Sharkey was recently added as a candidate for the Lou Henson Player of the Year Award, which is awarded annually to the nation's top Division I mid-major player. The award honors Henson, the former Illinois and New Mexico State coach who won 775 games in 41 seasons.
For the season, entering play Saturday Sharkey ranks third in the nation in assists per game (8.2/game), and he’s tied for first nationally –– with another Philly native, Rhode Island’s Fatts Russell –– in steals per game (3.31). Sharkey is tops in the Southern Conference in scoring (18.7 ppg).
Sharkey currently holds school records for career assists (672) and steals with 256. In addition, Sharkey is 12th all-time in scoring with 1,351 points. Sharkey is shooting 49 percent from the field and 38 percent from beyond the arc, which is a major improvement from his early games in high school.
Impressive all the way around
“Coach (Scott Padgett) puts a lot of trust in me to run the offense and things are flowing,” Sharkey said. “If I have a shot, I’ll take it. If a teammate is open, I’ll pass it. In high school, it similar with Coach (Paul Romanczuk), who utilized me with similar play calls and allowed me to be flexible and run the offense. Ryan (Daly), too.
Watching Sharkey’s development during his time at Samford has been truly fulfilling for Padgett, a former standout at the University of Kentucky and a first round draft pick by the Utah Jazz
“I’ve got a lot of faith in Josh,” Padgett said. “He’s turned himself into a really skilled, really good player. What’s special for Josh is the number of plays we run through him is probably up there with as many as player in the country. He’s making the plays for everybody and running the offense. His 3-point shooting is really improved. If he can get to the point where he’s a 40 percent 3-point shooter, the more dangerous he becomes as far as beating guys off the dribble.
As a senior at Samford, Sharkey is the SoCon leader in scoring, assists, steals, and minutes. (Photo courtesy Samford Athletics)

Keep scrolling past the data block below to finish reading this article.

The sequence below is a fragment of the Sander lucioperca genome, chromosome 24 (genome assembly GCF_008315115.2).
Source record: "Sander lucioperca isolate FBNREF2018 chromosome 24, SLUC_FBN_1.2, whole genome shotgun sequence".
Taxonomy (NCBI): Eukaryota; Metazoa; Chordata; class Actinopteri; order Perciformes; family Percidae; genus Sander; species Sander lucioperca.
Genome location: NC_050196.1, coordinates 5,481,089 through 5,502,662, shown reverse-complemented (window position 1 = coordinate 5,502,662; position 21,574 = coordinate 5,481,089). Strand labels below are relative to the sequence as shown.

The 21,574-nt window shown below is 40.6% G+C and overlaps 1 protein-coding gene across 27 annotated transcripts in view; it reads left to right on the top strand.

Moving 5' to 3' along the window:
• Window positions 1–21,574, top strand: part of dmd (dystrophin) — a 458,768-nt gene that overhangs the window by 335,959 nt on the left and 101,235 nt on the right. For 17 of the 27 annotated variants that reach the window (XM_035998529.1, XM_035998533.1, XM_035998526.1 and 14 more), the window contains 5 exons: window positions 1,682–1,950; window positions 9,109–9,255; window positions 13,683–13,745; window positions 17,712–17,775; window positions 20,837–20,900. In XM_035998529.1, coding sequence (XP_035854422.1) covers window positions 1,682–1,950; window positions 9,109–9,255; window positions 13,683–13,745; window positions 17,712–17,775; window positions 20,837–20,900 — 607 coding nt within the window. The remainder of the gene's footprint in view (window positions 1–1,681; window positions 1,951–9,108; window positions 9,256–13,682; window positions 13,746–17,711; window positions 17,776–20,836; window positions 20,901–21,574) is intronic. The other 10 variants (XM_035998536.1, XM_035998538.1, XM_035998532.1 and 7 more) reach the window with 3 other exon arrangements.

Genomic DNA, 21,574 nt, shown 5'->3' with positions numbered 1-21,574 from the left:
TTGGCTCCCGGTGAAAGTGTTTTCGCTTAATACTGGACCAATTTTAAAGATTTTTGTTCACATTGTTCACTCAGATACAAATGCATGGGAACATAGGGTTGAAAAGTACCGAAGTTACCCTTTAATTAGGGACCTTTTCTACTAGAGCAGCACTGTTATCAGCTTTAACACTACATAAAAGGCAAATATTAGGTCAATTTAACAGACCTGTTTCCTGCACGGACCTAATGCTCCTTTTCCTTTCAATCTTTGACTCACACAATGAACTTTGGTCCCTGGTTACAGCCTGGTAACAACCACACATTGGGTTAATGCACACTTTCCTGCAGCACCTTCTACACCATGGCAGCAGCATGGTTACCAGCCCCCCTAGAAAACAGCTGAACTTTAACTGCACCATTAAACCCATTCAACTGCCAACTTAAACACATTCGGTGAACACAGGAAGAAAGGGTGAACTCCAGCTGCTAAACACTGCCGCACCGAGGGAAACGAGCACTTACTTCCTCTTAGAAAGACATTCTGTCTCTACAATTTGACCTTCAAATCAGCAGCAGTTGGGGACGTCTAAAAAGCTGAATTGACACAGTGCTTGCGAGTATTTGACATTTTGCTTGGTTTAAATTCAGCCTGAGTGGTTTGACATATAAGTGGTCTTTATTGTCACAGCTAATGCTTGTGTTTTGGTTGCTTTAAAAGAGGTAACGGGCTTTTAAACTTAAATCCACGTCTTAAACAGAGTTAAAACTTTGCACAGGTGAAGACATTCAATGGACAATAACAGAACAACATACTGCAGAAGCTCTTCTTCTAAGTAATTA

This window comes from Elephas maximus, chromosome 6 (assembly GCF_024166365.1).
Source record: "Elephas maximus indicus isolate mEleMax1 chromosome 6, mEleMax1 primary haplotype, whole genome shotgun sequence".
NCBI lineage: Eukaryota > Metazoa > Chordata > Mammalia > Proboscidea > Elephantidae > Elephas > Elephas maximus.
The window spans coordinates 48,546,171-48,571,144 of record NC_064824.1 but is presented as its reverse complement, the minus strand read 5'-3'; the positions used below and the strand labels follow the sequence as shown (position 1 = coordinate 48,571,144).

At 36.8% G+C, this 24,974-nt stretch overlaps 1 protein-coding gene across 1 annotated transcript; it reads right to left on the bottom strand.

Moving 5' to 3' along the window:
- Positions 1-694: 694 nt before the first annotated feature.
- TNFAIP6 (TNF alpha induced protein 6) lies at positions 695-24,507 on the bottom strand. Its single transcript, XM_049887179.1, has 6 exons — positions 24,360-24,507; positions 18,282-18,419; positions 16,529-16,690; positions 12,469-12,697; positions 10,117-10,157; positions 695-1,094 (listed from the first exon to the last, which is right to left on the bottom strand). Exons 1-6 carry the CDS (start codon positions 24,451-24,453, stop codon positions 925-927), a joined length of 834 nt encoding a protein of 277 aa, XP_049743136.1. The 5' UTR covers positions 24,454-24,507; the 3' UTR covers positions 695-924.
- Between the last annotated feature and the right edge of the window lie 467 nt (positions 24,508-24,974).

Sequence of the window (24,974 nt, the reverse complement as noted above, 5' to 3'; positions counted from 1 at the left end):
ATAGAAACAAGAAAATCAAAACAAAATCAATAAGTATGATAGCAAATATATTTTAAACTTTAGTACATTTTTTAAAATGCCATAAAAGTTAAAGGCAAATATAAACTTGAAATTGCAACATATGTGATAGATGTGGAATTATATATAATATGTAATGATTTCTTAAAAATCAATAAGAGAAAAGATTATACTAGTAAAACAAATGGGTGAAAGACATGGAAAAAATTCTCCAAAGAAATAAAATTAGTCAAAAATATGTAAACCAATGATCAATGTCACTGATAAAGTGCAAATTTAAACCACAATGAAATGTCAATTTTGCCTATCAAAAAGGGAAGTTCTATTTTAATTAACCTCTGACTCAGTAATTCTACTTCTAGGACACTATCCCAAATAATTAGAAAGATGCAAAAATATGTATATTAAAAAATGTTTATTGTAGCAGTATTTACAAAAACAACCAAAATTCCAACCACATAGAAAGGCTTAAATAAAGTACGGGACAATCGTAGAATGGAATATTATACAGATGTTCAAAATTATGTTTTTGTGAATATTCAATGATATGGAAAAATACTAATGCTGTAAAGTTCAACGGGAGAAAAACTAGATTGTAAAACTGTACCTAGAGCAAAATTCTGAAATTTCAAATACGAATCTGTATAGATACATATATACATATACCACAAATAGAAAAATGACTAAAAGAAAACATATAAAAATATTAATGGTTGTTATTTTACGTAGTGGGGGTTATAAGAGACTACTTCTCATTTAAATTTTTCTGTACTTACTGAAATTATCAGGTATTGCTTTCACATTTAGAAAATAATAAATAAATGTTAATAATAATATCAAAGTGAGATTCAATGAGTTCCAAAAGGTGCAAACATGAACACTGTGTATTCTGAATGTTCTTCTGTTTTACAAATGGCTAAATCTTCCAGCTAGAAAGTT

Samford is currently 8-11 overall and 2-3 in the conference while playing a difficult non-con schedule which includes the likes of Georgetown and Alabama. Having the opportunity to compete at the Division I level might not have been possible without all the inspirational coaches and teammates along the way.
Especially for players such as Daly and Sharkey, who certainly were under-the-radar. This special relationship helped to shape both young men into the ultra-talented student-athletes that they are today.
“I think that’s true, we always had a chip on our shoulder,” Daly said. “I realized it, I guess our senior year, so Josh had told people, he was going to transfer, going into senior year [at Carroll]. I think he’d even said it to the public, but he was looking at schools...I called him and was like ‘yo, you’ve got to get out of your emotional state, we’re good enough, we can do something pretty good.’ I think that he had known that I was I was due for a big rise and I think that’s part of the reason he came back was because of his relationship with me.
“I told him ‘listen, I’ll be ready, I know you want to win and I do too, we’ll do this together.’”
Where Sharkey is heading following his tenure at Samford is unclear. At this point, he’s simply looking to finish his senior season in the strongest way possible.
Late at night, when he starts having deep thoughts, Sharkey reminds himself about why he sacrificed so much. It was to see the results he’s having now.
“There are times that I sit back and think about my time at Carroll whether I’m on social media with Ryan, and I’ll reflect about how far I’ve come,” Sharkey said. “I have the confidence which is due a lot to my coaches and Jameer, and I just want to keep moving to the next level of my game. We just started the conference season and there’s a lot of basketball to be played. Coming into the conference tournament, I want to be playing my best basketball.”